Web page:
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Stocks

Toshiba, Abe scaring global investors from Japanese stocks

Toshiba's accounting irregularities and the debate over controversial security bills have made Western investors think twice about investing in Japanese stocks.     

     The book-padding has global investors worrying that Toshiba may be the tip of the iceberg. International investors, who are critical of inefficient companies that cling to outdated practices, are becoming increasingly skeptical about whether a new corporate governance code and other efforts will really help change Japan Inc.'s clubbiness.

     And now that the defense bills have come under hot debate, Prime Minister Shinzo Abe's approval ratings are tumbling. The situation is adding to investors' concerns.

     Investing in Japanese stocks has been supported by a continued rise in stock prices, partly thanks to government stability. But Abe's latest approval ratings seem to be undermining that stability.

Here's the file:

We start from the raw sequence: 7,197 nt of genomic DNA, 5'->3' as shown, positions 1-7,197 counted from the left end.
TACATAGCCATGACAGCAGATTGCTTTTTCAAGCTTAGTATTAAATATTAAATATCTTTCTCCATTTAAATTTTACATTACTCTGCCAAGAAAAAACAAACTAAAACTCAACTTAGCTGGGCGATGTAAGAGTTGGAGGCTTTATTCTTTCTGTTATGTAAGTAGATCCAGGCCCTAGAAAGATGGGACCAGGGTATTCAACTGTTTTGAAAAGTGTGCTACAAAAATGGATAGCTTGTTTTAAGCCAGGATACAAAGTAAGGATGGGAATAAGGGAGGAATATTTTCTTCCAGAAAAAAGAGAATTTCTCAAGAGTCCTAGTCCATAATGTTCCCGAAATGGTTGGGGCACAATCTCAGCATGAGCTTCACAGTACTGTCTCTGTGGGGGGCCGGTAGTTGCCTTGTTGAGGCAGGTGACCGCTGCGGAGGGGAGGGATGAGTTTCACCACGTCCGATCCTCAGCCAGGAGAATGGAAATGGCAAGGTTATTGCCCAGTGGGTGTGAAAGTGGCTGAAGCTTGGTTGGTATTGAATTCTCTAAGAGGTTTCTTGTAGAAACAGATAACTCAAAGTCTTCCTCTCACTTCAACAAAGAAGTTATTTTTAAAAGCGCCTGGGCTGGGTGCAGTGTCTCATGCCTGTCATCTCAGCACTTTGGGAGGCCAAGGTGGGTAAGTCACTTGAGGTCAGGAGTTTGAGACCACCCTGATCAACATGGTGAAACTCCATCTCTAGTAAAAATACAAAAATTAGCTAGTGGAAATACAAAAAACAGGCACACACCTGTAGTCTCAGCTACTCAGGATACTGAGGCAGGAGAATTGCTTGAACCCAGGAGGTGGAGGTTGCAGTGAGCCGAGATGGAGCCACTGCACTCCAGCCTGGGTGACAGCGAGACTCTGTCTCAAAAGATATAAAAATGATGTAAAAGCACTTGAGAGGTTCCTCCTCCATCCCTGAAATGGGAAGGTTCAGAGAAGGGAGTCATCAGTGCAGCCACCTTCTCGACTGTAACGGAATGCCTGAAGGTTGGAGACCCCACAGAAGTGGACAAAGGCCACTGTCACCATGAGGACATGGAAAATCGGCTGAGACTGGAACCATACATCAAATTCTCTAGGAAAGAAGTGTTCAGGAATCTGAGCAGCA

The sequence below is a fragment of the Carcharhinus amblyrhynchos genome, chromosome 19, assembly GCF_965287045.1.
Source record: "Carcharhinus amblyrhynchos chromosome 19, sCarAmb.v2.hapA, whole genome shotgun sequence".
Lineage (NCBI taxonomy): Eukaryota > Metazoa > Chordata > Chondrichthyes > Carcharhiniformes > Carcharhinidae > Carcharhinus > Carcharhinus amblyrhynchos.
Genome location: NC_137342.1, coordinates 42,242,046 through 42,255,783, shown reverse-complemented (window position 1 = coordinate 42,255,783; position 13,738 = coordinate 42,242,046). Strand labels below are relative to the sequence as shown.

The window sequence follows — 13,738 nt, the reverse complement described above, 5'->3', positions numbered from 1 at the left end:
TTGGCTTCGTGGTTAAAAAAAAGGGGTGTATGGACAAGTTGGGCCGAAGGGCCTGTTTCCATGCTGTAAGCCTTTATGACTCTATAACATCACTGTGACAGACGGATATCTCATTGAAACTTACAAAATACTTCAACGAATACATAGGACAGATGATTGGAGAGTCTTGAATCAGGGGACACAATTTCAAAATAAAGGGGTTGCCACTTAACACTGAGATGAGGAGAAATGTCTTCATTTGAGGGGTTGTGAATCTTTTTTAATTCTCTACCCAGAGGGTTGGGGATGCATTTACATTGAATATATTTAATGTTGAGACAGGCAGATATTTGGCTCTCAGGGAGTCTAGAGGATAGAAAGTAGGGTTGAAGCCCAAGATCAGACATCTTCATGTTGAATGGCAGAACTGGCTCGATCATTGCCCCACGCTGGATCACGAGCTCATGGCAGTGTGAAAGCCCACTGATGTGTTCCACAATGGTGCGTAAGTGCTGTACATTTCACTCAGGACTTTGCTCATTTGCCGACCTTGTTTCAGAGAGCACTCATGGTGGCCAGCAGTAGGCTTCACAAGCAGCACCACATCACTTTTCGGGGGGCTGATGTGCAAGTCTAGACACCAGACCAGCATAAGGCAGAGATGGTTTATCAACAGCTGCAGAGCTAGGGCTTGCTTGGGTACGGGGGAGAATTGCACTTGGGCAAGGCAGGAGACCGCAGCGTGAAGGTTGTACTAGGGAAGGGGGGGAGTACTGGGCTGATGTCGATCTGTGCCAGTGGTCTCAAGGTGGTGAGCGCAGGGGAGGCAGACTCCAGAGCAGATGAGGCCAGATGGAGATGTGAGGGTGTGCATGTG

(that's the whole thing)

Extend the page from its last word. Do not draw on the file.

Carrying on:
Pension funds and other institutional investors that like to hold on to the stocks they buy are becoming increasingly cautious about investing in Japanese shares.

     Meanwhile, hedge funds are beginning to sell yen for dollars in the foreign exchange markets, with a target exchange rate of around 127 yen. They are constructing portfolios on the assumption of a U.S. rate hike in September; Fed Chair Janet Yellen as much as signaled this move last week while testifying in front of Congress.

     These funds have adopted a volatility-focused stance, buying Japanese stocks only when stock prices wildly gyrate due to political and other factors.

     Generally, foreign investors have been little involved since Japanese stocks began going back up, after Greece's debt crisis and China's stock crash looked to have been solved. But global investors, it seems, remain risk-averse. Although some market watchers say the two risks have faded, questions remain regarding a snap election in Greece and how far China's price-keeping operations can go.

     For the time being, market attention is focused on how much longer Japanese stocks can continue their upswing in the near absence of global investors.

Itsuo Toshima is an independent investment adviser based in Tokyo and the former Japan representative of the World Gold Council.

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